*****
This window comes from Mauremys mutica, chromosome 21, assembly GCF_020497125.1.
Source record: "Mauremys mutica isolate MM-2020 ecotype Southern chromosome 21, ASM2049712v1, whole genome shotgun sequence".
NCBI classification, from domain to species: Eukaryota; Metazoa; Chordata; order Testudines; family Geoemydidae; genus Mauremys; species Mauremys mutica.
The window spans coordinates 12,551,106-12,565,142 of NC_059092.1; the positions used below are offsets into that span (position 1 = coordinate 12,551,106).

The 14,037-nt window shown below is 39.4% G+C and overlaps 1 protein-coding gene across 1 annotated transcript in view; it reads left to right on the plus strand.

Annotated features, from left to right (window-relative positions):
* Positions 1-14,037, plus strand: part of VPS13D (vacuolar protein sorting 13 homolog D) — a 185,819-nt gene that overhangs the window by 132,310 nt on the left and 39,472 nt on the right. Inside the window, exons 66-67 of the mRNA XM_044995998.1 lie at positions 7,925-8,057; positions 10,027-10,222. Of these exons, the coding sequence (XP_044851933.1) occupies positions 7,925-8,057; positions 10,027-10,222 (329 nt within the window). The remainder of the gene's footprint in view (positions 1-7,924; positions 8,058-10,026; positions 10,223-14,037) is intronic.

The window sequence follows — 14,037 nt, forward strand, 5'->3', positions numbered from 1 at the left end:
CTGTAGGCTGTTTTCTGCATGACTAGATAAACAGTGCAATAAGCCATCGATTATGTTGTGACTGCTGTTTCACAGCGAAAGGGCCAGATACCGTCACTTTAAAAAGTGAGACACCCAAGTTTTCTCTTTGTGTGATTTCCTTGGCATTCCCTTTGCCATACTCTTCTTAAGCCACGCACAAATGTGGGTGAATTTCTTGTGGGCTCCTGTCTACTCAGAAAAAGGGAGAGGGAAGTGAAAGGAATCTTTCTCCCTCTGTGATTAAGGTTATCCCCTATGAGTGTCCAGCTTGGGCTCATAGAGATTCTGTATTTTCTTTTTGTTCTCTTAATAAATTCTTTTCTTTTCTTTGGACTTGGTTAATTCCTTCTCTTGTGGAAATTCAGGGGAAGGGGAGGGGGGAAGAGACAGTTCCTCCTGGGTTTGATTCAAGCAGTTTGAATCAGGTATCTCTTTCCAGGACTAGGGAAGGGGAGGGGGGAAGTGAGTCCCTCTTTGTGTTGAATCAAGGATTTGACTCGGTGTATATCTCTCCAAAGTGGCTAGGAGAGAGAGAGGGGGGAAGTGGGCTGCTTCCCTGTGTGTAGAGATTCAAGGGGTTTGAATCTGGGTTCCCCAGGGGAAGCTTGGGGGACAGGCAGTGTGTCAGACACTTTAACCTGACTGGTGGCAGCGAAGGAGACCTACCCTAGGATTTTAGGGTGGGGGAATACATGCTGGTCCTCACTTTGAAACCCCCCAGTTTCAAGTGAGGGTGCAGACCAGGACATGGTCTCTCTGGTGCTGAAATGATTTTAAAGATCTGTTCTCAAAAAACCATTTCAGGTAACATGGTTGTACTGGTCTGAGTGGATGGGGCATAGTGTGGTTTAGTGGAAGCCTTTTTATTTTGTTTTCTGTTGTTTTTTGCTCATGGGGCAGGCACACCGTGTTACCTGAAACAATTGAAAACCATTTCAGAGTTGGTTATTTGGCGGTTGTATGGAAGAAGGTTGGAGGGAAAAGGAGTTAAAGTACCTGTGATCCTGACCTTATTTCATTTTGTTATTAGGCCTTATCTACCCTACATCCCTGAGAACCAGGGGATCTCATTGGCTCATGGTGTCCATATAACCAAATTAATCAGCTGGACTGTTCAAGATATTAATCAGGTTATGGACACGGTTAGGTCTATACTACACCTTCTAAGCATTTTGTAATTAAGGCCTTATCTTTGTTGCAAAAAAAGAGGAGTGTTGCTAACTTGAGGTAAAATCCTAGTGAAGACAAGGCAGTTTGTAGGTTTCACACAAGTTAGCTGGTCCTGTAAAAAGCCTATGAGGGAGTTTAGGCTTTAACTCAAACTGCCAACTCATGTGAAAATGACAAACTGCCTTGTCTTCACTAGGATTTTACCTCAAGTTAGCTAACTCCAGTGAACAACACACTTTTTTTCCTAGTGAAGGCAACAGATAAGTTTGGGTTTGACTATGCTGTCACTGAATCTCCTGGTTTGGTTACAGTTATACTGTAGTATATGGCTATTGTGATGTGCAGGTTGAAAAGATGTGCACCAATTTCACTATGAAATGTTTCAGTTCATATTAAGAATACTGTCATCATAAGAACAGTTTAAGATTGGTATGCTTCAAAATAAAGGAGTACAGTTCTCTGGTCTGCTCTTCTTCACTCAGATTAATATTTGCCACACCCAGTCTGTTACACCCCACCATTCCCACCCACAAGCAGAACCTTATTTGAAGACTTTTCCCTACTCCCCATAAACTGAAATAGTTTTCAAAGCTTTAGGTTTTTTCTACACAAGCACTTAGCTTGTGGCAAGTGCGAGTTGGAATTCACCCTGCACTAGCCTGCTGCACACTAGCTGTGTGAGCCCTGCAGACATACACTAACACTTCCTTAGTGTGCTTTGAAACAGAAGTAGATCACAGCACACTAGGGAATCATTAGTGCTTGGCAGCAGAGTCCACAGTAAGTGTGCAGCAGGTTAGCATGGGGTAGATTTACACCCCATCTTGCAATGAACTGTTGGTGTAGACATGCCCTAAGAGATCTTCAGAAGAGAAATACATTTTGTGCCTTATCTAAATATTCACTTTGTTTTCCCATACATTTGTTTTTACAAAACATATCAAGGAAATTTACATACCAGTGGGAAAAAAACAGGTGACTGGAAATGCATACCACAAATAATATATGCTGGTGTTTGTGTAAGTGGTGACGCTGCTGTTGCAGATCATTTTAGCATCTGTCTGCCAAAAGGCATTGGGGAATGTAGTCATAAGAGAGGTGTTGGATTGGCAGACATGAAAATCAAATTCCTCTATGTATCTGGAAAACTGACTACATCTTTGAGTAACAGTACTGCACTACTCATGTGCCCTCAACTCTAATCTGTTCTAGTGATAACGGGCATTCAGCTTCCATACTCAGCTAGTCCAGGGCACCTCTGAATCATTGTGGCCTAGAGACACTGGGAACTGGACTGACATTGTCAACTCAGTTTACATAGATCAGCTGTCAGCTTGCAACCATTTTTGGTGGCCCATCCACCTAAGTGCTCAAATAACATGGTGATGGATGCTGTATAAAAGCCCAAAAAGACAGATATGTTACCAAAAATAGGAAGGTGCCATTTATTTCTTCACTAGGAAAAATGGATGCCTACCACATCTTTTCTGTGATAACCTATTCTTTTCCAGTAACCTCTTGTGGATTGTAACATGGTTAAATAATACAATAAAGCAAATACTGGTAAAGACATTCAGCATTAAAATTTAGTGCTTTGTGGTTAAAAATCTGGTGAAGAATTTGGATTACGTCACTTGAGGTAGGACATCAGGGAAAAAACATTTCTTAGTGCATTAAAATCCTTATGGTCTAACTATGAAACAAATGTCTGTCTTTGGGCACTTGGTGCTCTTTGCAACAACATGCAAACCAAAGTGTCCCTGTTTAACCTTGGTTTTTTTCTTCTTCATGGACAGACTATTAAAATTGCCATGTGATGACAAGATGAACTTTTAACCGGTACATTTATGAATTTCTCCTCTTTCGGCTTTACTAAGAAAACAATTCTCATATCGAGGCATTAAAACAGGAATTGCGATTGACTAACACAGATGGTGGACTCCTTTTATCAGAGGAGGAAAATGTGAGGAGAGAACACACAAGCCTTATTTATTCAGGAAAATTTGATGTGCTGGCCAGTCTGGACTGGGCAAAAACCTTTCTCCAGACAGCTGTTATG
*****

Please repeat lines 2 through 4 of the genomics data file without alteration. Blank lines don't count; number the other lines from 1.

Source record: "Mauremys mutica isolate MM-2020 ecotype Southern chromosome 21, ASM2049712v1, whole genome shotgun sequence".
NCBI classification, from domain to species: Eukaryota; Metazoa; Chordata; order Testudines; family Geoemydidae; genus Mauremys; species Mauremys mutica.
The window spans coordinates 12,551,106-12,565,142 of NC_059092.1; the positions used below are offsets into that span (position 1 = coordinate 12,551,106).